Destroyer Marshal Shaposhnikov, replenishment oiler Irkut and rescue tug Alatau of the Russian Federation’s Navy Pacific Fleet (PF) Task Unit and India’s INS Mysore and INS Tabar are participating in the exercise. Continue reading

Why You Should Pay Attention to Yemen

Nation by nation, Iran is extending its reach in a bid to rein over the Middle East. If allowed to continue taking control of the world’s strategic chokepoints, Iran can affect the world as it sees fit.

On Tuesday, Iran’s Fars News Agency, citing a spokesman for Yemen’s Revolutionary Forces, reported that “the Yemeni people are deeply interested to establish stronger and very intimate relations with Iran.” According to Fars, the spokesman “reiterated that once the Yemeni people take back power from the Saudi-U.S. pivot, Tehran and Sanaa would certainly develop their ties” (emphasis added).

So, what does Iran expect to gain by establishing a strong presence in Yemen?

Take a look at the accompanying map. Basically, Iran wants Yemen for the same reason it wants Ethiopia, Eritrea and Egypt: to control the Red Sea!

(See full story for map)

Yemen is adjacent to both the Gulf of Aden and the Red Sea. It sits on the north side of the Bab el-Mandab passageway. Every ship that passes through this passage—and there are thousands every year—would travel within easy range of Islamist missiles stationed in Yemen. Consider the global ramifications: Nearly 30 percent of global oil supplies, more than 2 million barrels per day, pass through the Suez and the Red Sea. Roughly 20,000 ships, an average of 55 per day, pass through the Suez Canal and Red Sea each year. About 15 percent of global maritime trade travels through the Red Sea.

Talk about power and leverage!

Few see it, but ultimately, this is Iran’s grand strategy for endorsing and promoting the Islamification of Egypt, Ethiopia and Eritrea, and to a lesser extent, Yemen and Djibouti!

Think about the leverage Iran is gaining. It already effectively controls the Persian Gulf and the Strait of Hormuz. Now, in the 18 months since the Arab Spring touched off the rise of Islamist forces throughout North Africa and the Middle East, Tehran has made enormous strides in gaining influence over the Gulf of Aden, the Bab el-Mandab passageway, the Red Sea and the Suez Canal. If Egypt takes control of the Sinai, which appears imminent, Iran will also gain a foothold in the Gulf of Aqaba. It’s startling, when you really think about it, the way Iran is quietly, steadily—without hardly anyone noticing—locking down the Red Sea!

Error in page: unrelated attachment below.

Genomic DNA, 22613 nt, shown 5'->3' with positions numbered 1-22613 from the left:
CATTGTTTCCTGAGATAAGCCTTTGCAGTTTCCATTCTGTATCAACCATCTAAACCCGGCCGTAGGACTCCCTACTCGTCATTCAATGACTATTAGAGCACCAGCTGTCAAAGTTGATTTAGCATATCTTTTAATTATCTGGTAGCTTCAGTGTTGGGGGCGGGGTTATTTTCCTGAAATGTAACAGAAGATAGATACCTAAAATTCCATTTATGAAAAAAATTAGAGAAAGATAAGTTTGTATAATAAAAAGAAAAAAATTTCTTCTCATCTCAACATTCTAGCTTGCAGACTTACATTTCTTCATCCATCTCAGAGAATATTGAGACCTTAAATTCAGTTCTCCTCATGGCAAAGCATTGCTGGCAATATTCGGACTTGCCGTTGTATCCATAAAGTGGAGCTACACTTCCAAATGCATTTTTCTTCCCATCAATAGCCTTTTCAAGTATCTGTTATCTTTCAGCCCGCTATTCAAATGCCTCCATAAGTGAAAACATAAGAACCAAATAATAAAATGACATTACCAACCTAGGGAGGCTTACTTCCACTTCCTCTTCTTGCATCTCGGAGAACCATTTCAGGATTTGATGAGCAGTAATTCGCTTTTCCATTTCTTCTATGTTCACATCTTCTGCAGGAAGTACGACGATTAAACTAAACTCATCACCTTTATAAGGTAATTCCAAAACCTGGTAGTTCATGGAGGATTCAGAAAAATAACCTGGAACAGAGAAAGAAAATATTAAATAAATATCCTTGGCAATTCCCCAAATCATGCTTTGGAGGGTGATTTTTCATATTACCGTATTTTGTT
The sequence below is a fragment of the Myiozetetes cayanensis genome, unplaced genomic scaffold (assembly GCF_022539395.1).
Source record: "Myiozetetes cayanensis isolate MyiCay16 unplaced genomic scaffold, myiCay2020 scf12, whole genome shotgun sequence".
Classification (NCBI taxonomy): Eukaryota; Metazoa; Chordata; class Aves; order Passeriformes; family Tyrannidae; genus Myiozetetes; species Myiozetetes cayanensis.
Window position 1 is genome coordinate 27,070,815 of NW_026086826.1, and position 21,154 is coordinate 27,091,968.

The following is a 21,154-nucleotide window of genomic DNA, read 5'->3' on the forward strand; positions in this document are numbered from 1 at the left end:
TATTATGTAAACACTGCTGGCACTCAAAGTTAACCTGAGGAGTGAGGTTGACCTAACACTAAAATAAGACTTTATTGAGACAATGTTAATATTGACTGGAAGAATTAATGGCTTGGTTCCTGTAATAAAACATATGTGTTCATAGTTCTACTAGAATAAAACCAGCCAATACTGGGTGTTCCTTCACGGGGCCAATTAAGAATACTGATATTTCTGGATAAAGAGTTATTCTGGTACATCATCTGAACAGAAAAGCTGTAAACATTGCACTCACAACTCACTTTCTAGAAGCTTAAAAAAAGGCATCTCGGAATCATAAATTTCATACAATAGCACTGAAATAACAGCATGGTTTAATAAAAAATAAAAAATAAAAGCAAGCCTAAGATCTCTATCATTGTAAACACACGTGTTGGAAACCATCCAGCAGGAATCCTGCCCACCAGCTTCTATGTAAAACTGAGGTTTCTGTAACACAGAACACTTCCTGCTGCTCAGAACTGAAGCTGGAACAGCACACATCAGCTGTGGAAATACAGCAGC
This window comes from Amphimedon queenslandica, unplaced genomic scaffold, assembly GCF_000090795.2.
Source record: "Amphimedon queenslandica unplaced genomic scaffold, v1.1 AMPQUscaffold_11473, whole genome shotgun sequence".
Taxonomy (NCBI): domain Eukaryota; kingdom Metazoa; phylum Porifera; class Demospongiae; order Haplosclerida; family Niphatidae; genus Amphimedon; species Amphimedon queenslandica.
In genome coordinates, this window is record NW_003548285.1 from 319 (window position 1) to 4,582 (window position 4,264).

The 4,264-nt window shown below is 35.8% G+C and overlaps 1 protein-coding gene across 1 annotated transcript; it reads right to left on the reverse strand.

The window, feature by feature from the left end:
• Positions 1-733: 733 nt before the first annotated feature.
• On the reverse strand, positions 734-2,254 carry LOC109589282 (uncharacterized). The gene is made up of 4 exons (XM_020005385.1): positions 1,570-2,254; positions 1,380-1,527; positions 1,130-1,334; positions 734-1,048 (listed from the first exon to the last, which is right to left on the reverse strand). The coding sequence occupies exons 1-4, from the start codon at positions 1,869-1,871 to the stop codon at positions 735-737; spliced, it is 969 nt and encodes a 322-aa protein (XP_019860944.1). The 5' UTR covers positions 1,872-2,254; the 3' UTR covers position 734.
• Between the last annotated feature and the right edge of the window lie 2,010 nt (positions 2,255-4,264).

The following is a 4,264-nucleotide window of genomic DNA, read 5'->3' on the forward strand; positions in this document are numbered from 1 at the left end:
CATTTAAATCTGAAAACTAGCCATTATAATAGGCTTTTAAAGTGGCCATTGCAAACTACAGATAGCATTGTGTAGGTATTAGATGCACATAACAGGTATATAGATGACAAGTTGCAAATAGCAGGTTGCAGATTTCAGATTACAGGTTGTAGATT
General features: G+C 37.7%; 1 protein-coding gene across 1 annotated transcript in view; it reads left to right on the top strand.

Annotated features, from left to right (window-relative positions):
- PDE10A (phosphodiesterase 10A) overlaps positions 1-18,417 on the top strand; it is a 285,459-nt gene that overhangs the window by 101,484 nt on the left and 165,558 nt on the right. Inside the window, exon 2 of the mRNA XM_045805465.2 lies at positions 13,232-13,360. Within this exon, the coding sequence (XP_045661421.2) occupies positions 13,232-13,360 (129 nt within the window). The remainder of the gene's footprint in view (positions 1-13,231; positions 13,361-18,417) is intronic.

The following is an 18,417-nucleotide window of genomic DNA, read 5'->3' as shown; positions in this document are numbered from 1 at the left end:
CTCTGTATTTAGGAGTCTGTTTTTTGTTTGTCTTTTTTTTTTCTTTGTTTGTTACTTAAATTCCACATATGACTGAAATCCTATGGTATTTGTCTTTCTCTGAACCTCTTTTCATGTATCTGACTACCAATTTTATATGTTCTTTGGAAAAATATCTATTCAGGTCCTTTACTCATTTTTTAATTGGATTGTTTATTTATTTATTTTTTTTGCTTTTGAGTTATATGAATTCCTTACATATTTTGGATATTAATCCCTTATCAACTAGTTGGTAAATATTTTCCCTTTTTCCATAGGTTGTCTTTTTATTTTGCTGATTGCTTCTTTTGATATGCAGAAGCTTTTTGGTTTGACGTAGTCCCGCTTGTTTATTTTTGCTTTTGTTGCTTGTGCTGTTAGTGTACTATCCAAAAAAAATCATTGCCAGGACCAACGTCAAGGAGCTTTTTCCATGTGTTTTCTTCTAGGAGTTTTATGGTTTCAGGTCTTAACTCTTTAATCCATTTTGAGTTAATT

Full article: Why You Should Pay Attention to Yemen (The Trumpet)

Report: Chinese military able to operate far afield

China’s military is developing capabilities to conduct “new historic missions” far beyond the communist country’s borders, according to an annual Pentagon report to Congress.

Described as “military operations other than war,” the missions include counter-piracy and counterterrorism operations, humanitarian assistance and disaster relief, U.N. peacekeeping, protecting sea lanes and protecting space-based assets, the report states.

For example, the People’s Liberation Army in December deployed its 10th task force to the Gulf of Aden to support international counter-piracy efforts.

The report estimates China’s defense budget as $106 billion in 2011, an 11.2 percent increase from the year before. The report notes that the budget could be as high as $180 billion.

Mr. Helvey said there could be associated defense spending not included in China’s reported budget, such as research and development, nuclear force modernization, foreign acquisitions of weapons systems, and local contributions to local military forces.

Full article: Report: Chinese military able to operate far afield (New York Times)

Commentary: Geopolitical maelstrom

Iran can close the Strait of Hormuz, not just for a few hours, as the Israelis say, but long enough to drive oil prices into the stratosphere. An admiral with years of experience in the region at different times of his career said privately Iran can sow thousands of mines in an area that handles one-fifth of the world’s daily oil requirements. They are below the surface and can be detonated by remote control as a warship sails over them. Iran’s shore line, which covers the entire eastern side of the Persian Gulf, is pock-marked with concealed missile sites.

The Iranians would also use hundreds of small boats in a swarming configuration that U.S. warships are prepared to cope with — but one or two are bound to get through a curtain of fire and punch a hole in the hull of a U.S. or NATO minesweeper.

Such a small boat in Aden harbor in October 2000 punctured the hull of the USS Cole, a $1 billion Arleigh Burke class destroyer, killing 17 sailors, and putting the warship out of service for 18 months with a $220 million repair bill. Cost of the operation to al-Qaida: $10,000 plus three volunteer suicide bombers.

The response of Israeli naysayers is that such tactics would hurt Iran far more than any of its intended targets. U.S. generals and admirals respond that the Iranian leadership wouldn’t be averse to cutting off its nose to spite its face.

The Iranians can also absorb temporary belt-tightening far more readily than Western Europeans. And with gas at the pump suddenly selling at $10 to $15 a gallon, U.S. President Barack Obama’s updated resume wouldn’t look too appealing at the ballot box in November.

The arguments about whether Iran really wants a nuclear capability seem disconnected from reality. Pakistan’s nuclear black marketer A.Q. Khan sold the ayatollahs nuclear secrets two decades ago. By all accounts, Tehran is very close to achieving deliverable nuclear payloads.

U.S. Navy 5th Fleet headquarters in Bahrain is vulnerable; two-thirds of its population is Shiite Muslim and rooting for Tehran in the current conflict.

Full article: Commentary: Geopolitical maelstrom (Space War)